Sex, Marriage, and the Christian

Here are some brief thoughts about sex, marriage and the Christian. It's not meant to be complete or exhaustive, so don't go jumping to conclusions, or in assuming the worst.

I think Christians are hung up over sex. Many Christian couples don't talk about it because it's taboo. It's of the flesh...dirty...and even sinful to fantasize about having sex with someone else, even though they all do it.

Christian, if you are married, do you and your wife experiment, role play? Christian men, if you aren't married you masturbate, don’t you? Do you deny this? How many times a week do you do it? Can't admit that you do? Then that's what I mean. If you're married, then how many times a week did you do it before getting married? Won't admit it? Then that's what I mean. How often do you look at pornography on the web? Do you have any latent homosexual tendencies that you know of? But I suspect you won't discuss this with even your closest friend, or your wife. Then that's what I mean. Christians suppress these things, as Freud pointed out, and it's emotionally unhealthy. [Of course, spilling your guts out to just anyone is equally unhealthy].

Sex is biologically based and yet Christians don't talk about it with their kids, except to tell them to wait until marriage to have it. Christians feel guilty about their sexual fantasies, and are afraid to bring them up to their spouses, so their sex life goes dull after about seven years of being married. I had an affair once. Would I have had an affair if I never was a Christian? I don't know. Did this Christian suppression in the area of sex cause me to look elsewhere? I'm not sure. Will you have an affair? You don't really know, either. Life brings upon us many things we never can anticipate.

There are reasons why people have affairs. One of them is that they no longer feel loved and no longer love their spouses. One of the vows we say at a wedding is that we promise "to love and to cherish" our spouses. That’s the whole reason for marriage in the first place. That’s the basis for a good marriage. But what do you do when your spouse no longer loves you? What do you do when you no longer love your spouse? My ex-wife told me she was no longer attracted to me. What would that do to you? Only people who have been married over 23 years like we were know the pain and struggle of it all. Some choose to go ahead living their lives out, fulfilling the one vow about being faithful, and yet living the rest of their lives unhappily in a loveless relationship. Others choose differently, like me. I divorced and remarried. I am very happy.

I remember going to a marriage counselor just after my ex-wife and I separated, but while we were still married. My soon to be ex-wife was having a hard time and so I went to see her counselor for a session alone. This counselor was a woman who was a Christian and worked one day a week for a big church. It was part of the church’s ministry to its members, of which we were both members. I remember her talking to me about commitment and the stuff my ex-wife and I had struggled with for a few long years. The stress was on commitment, mind you. After this talk I looked her right in the eye, knowing she was married for 12 years herself, and I asked her point blank, “are you happy?” Her eyes drifted to the floor, and then she realized what she had just done and brought them back up to meet mine again, and said, “that’s not the issue here. I am committed to my husband.” I asked her again, “are you happy.” And she said that she was the counselor here…she would ask the questions.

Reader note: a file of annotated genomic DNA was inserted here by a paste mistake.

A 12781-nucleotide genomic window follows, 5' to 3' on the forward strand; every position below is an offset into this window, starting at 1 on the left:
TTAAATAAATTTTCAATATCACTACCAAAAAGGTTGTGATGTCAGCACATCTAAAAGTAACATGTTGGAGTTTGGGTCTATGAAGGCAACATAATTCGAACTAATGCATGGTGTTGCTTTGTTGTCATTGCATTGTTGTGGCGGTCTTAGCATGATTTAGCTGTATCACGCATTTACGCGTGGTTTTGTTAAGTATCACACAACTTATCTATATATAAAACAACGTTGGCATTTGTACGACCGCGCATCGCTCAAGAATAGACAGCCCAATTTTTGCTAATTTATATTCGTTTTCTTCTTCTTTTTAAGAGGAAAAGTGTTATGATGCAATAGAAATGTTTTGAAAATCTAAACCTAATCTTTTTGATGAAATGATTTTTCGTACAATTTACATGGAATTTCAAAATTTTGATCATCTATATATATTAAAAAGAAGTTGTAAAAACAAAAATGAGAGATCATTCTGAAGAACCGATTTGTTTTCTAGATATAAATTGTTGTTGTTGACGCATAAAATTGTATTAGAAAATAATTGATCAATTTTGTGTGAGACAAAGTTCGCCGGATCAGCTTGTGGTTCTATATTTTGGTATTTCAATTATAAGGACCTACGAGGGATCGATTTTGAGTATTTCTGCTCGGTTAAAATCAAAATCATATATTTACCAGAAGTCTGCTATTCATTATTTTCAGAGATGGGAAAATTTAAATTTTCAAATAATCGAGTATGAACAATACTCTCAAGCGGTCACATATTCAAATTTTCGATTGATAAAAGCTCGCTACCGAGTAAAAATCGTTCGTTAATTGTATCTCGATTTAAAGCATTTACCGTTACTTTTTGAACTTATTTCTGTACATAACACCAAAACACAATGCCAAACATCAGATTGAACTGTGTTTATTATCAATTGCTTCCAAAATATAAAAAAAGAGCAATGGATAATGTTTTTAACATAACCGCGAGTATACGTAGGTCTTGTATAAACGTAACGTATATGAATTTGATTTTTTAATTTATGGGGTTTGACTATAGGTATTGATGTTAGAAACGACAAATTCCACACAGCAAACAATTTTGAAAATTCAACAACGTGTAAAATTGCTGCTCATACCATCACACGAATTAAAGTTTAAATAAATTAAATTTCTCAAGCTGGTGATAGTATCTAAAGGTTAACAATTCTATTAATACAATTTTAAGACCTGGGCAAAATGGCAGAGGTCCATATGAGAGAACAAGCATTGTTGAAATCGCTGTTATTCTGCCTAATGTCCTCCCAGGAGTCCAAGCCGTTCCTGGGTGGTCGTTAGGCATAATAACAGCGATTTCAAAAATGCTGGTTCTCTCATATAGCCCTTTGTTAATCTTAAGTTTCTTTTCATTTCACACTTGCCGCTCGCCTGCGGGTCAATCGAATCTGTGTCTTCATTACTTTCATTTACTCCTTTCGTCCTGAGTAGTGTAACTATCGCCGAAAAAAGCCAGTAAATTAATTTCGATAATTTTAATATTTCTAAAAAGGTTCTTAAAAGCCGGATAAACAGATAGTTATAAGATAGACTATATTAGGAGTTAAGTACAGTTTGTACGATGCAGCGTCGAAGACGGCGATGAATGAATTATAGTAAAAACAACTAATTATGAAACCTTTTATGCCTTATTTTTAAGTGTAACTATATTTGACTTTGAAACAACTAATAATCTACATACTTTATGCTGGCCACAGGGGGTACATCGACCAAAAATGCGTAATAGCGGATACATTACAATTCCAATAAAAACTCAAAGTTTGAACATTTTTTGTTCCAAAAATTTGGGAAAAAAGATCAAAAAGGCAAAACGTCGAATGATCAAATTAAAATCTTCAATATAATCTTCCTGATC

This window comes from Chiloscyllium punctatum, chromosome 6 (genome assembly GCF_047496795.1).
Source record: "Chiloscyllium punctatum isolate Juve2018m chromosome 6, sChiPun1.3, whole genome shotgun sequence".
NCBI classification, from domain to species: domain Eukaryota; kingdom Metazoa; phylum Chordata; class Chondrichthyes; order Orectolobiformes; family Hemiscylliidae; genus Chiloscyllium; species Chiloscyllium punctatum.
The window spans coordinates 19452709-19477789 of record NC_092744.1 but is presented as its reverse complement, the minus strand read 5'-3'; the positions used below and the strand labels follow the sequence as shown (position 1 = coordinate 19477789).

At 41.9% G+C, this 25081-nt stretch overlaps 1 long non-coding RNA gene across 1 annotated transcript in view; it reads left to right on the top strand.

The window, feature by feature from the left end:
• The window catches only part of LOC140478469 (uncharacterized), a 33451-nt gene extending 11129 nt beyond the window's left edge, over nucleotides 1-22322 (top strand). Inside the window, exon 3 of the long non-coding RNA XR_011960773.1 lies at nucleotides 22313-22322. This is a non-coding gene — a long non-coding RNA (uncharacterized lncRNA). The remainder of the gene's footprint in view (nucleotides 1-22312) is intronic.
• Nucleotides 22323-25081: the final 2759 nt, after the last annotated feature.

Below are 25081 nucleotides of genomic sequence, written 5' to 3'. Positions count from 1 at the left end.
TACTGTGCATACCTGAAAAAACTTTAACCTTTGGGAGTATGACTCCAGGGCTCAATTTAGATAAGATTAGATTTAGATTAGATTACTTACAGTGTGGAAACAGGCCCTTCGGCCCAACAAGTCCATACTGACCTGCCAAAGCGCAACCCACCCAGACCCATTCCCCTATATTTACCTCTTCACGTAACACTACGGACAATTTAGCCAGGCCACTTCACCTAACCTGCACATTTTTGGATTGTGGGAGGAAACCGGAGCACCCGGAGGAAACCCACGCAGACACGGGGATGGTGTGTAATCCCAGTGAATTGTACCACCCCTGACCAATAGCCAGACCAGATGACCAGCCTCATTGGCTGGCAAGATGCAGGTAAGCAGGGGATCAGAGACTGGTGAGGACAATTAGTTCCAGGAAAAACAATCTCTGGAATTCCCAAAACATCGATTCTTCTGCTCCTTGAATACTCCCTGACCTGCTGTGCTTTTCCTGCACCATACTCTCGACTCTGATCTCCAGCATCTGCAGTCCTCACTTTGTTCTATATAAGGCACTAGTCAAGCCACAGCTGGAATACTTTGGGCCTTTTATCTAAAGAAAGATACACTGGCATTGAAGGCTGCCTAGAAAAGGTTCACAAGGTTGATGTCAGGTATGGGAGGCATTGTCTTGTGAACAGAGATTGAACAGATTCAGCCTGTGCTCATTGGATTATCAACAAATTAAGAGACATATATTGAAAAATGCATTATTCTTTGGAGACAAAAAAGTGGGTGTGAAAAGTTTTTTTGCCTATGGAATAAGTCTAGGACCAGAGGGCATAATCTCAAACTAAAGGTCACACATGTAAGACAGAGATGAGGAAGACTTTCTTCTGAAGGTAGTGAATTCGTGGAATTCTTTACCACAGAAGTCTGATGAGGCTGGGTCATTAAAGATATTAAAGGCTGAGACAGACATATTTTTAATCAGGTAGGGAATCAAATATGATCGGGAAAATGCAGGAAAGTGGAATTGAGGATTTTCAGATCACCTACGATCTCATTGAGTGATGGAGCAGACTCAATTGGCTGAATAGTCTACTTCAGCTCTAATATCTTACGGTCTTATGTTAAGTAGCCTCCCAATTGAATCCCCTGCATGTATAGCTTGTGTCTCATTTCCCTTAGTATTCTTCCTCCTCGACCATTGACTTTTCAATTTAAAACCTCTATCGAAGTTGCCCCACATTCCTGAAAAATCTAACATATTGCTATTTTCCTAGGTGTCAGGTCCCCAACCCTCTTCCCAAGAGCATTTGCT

But it was I who was doing the counseling that day, not her. And she knew what I was saying. We both knew she was not happily married herself. Her body language communicated it all. Sometimes personalities and the birth orders of those who fall in love when they are 17-21 just won't work in the end. It's not healthy to stay together. And yet she was the counselor. We both knew she didn’t have much of a right to counsel me at that point if she couldn’t figure out how to be happily married. As we looked at each other she knew what I was thinking, “Counselor, heal thyself!” She liked me though, and we laughed. She saw that I was very happy. I asked her some tough questions. I even critiqued her counseling method in a few short sentences, since I could tell the method she used from the diploma on her office wall that told me where she graduated. She later said one of her superiors would like to take my case over since it was so unique, having quite a bit of knowledge about counseling myself. So I said, “if I am such an unique case, then he ought to be willing to counsel me for free!” Later she told my ex-wife that I was “charming, but arrogant.” ;-) I suppose it's arrogant to counsel the counselor and to know about as much as she did. I initially went into graduate school to be a counselor!

I remember so many older church couples who would argue with each other over everything...everything. They didn't even like each other. They felt stuck because of their vows. The bickering and fighting every time I saw them made me want to puke. Ahhhh, but they are doing something I failed to do. They are faithful. Bullshit! Their marriage is a sham. A pretense. A farce. A lie. I was not going to live out my life in a lie. They cannot be completely faithful if they no longer love one another, for being faithful must also mean loving their spouse. If it's only about monogomous sex, being faithful means nothing much at that point.

Pollster George Barna's research has shown that “a surprising number of Christians experienced divorces both before and after their conversion.” []. Why should it be different for skeptics when they leave their religion?